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Move over, paper flowers. There’s a newer and even prettier trend heating up in luxury interior design as 2022 gets underway: the decorative fake cake. Or cupcake. Or really, any fake pastry. The experts at Architectural Digest have decreed that the whimsical maximalist fake cake – and the influential “bakers” who create them – are one of the top new trends being buzzed about among interior designers. Here are 5 of the most popular influencers on Instagram and the top Etsy sellers showcasing the new interior design home décor trend of fake cakes in 2022. We’re loving their adorable and hysterically funny designs. If you ask us, they totally take the cake.

fake cakes and cupcakes are the new paper flowers

Has the extended solitude of the COVID-19 era made us all a little crazy? Yes. Has the uncertainty and anxiety caused us to reach back to the simple charming things that delighted us as kids. Oh, definitely yes. And while some have taken to baking elaborate confections and artist-inspired bread, others are opting for the faux.

Enter fake cakes, now trending as eye candy on social media – and starting to show up in celebrity homes as a new kind of luxury interior design element. Marie Antoinette had it right all along . . . let ’em eat (or at least drool over) cake.


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The New York Times reports that Etsy has seen a 36% increase in searches for faux cakes on the site in the past three months, compared with the same time the previous year.

Why? Well, fake cakes satisfy our craving for nostalgia and whimsy. Like over-the-top maximalism, they’re bright, happy and photogenic. Writer Emma Hope Allwood coined the phrase “avant basic” to describe the interior design and home décor trend of “quirkiness in the age of mechanical reproduction” and “vintage without the effort.”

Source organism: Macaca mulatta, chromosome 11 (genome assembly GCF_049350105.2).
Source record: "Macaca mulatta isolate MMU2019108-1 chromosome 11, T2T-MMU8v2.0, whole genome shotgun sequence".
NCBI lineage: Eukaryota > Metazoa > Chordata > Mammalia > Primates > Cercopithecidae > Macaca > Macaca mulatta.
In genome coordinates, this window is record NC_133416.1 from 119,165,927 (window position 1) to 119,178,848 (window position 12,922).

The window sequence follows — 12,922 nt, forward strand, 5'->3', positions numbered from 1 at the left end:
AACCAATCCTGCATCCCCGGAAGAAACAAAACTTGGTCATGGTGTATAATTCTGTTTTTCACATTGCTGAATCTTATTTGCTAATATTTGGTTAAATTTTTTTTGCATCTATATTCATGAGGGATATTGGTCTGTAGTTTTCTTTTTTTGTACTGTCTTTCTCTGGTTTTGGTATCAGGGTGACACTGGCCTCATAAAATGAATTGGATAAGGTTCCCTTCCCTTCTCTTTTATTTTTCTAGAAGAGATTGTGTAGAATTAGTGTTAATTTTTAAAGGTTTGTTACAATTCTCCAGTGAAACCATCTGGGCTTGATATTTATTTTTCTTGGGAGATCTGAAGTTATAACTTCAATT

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Vice notes that fake cakes – or at least fake layers in a cake – are actually nothing new. Especially at weddings. For example, at the marriage of Queen Victoria’s daughter, Victoria Adelaide Mary Louisa, to German Emperor Frederick III in 1858, only the bottom layer of their tiered cake was edible.

In a recent interview with The New York Times, John Derian – founder of the eponymous home décor and decoupage line – confirmed that he has had a fake cake sitting in his kitchen for 14 years.

Intrigued, dear reader? Here are 5 of the most popular influencers on Instagram and top Etsy sellers showcasing the ever more popular interior design home décor trend of fake cakes in 2022.

fake cakes on Instagram and Etsy to buy to embrace the growing interior design trend in 2022

1. Jasmine Archie

Jasmine Archie seems to be the O.G. of the fake cake luxury décor trend. The founder of Pretty Shitty Cakes, a fake cake home décor brand, she was profiled in Architectural Digest in mid-2021 as a driving force behind the fascination with miniature ceramic cakes in bold, sassy colors. “When you think about cake, there’s always some kind of celebration happening,” she told AD. “Cakes go hand in hand with something happy.”

Pretty Shitty Cakes on Instagram.

After six months in operation, she reported selling around 400 fake cakes for $85–$125 each. Her website also features cupcakes, clocks, tissue boxes and vases featuring the super-saturated colors and “frosting” of her original creations.